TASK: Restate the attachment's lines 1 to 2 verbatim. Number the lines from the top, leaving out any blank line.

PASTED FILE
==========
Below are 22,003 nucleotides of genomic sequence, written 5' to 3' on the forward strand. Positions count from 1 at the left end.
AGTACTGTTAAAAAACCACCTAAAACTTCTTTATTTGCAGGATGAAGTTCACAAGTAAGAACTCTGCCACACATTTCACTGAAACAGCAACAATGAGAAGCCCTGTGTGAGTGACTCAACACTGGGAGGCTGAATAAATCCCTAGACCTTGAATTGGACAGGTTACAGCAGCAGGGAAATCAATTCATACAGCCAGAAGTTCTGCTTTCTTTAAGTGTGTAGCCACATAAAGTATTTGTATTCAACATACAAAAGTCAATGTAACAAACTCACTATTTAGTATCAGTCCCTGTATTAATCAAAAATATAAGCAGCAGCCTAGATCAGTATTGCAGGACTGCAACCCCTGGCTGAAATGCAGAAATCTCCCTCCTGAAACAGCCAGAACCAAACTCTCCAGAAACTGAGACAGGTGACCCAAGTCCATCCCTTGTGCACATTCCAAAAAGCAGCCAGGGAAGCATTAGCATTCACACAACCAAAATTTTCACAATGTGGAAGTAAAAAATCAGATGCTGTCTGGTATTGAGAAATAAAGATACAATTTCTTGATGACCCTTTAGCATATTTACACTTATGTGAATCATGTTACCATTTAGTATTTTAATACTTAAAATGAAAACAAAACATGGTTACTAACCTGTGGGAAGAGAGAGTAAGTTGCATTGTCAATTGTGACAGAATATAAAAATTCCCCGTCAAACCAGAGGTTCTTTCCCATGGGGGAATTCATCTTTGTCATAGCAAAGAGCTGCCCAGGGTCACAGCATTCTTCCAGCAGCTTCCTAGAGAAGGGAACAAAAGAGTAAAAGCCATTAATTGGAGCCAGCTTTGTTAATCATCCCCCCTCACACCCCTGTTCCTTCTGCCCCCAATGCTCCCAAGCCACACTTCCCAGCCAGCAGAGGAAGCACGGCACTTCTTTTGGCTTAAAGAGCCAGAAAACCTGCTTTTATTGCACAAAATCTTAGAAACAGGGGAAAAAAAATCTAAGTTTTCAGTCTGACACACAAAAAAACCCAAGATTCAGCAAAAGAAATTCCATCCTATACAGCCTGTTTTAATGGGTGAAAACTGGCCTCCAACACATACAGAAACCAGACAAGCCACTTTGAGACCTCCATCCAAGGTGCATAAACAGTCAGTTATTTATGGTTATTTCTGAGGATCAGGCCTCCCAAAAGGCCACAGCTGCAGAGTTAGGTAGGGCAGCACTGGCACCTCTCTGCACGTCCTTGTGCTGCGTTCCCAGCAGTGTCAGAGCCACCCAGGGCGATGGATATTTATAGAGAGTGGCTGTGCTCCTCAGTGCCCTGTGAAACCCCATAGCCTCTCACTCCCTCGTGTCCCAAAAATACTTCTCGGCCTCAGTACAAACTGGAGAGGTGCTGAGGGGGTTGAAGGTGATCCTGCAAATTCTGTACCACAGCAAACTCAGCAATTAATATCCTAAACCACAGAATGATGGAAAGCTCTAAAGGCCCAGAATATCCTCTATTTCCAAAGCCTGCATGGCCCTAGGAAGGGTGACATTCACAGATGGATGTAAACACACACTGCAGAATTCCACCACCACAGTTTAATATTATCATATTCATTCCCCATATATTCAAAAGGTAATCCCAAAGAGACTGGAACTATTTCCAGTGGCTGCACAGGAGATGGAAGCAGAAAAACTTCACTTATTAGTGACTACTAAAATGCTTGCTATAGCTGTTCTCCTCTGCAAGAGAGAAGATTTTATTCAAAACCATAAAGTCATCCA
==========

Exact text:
Below are 22,003 nucleotides of genomic sequence, written 5' to 3' on the forward strand. Positions count from 1 at the left end.
AGTACTGTTAAAAAACCACCTAAAACTTCTTTATTTGCAGGATGAAGTTCACAAGTAAGAACTCTGCCACACATTTCACTGAAACAGCAACAATGAGAAGCCCTGTGTGAGTGACTCAACACTGGGAGGCTGAATAAATCCCTAGACCTTGAATTGGACAGGTTACAGCAGCAGGGAAATCAATTCATACAGCCAGAAGTTCTGCTTTCTTTAAGTGTGTAGCCACATAAAGTATTTGTATTCAACATACAAAAGTCAATGTAACAAACTCACTATTTAGTATCAGTCCCTGTATTAATCAAAAATATAAGCAGCAGCCTAGATCAGTATTGCAGGACTGCAACCCCTGGCTGAAATGCAGAAATCTCCCTCCTGAAACAGCCAGAACCAAACTCTCCAGAAACTGAGACAGGTGACCCAAGTCCATCCCTTGTGCACATTCCAAAAAGCAGCCAGGGAAGCATTAGCATTCACACAACCAAAATTTTCACAATGTGGAAGTAAAAAATCAGATGCTGTCTGGTATTGAGAAATAAAGATACAATTTCTTGATGACCCTTTAGCATATTTACACTTATGTGAATCATGTTACCATTTAGTATTTTAATACTTAAAATGAAAACAAAACATGGTTACTAACCTGTGGGAAGAGAGAGTAAGTTGCATTGTCAATTGTGACAGAATATAAAAATTCCCCGTCAAACCAGAGGTTCTTTCCCATGGGGGAATTCATCTTTGTCATAGCAAAGAGCTGCCCAGGGTCACAGCATTCTTCCAGCAGCTTCCTAGAGAAGGGAACAAAAGAGTAAAAGCCATTAATTGGAGCCAGCTTTGTTAATCATCCCCCCTCACACCCCTGTTCCTTCTGCCCCCAATGCTCCCAAGCCACACTTCCCAGCCAGCAGAGGAAGCACGGCACTTCTTTTGGCTTAAAGAGCCAGAAAACCTGCTTTTATTGCACAAAATCTTAGAAACAGGGGAAAAAAAATCTAAGTTTTCAGTCTGACACACAAAAAAACCCAAGATTCAGCAAAAGAAATTCCATCCTATACAGCCTGTTTTAATGGGTGAAAACTGGCCTCCAACACATACAGAAACCAGACAAGCCACTTTGAGACCTCCATCCAAGGTGCATAAACAGTCAGTTATTTATGGTTATTTCTGAGGATCAGGCCTCCCAAAAGGCCACAGCTGCAGAGTTAGGTAGGGCAGCACTGGCACCTCTCTGCACGTCCTTGTGCTGCGTTCCCAGCAGTGTCAGAGCCACCCAGGGCGATGGATATTTATAGAGAGTGGCTGTGCTCCTCAGTGCCCTGTGAAACCCCATAGCCTCTCACTCCCTCGTGTCCCAAAAATACTTCTCGGCCTCAGTACAAACTGGAGAGGTGCTGAGGGGGTTGAAGGTGATCCTGCAAATTCTGTACCACAGCAAACTCAGCAATTAATATCCTAAACCACAGAATGATGGAAAGCTCTAAAGGCCCAGAATATCCTCTATTTCCAAAGCCTGCATGGCCCTAGGAAGGGTGACATTCACAGATGGATGTAAACACACACTGCAGAATTCCACCACCACAGTTTAATATTATCATATTCATTCCCCATATATTCAAAAGGTAATCCCAAAGAGACTGGAACTATTTCCAGTGGCTGCACAGGAGATGGAAGCAGAAAAACTTCACTTATTAGTGACTACTAAAATGCTTGCTATAGCTGTTCTCCTCTGCAAGAGAGAAGATTTTATTCAAAACCATAAAGTCATCCA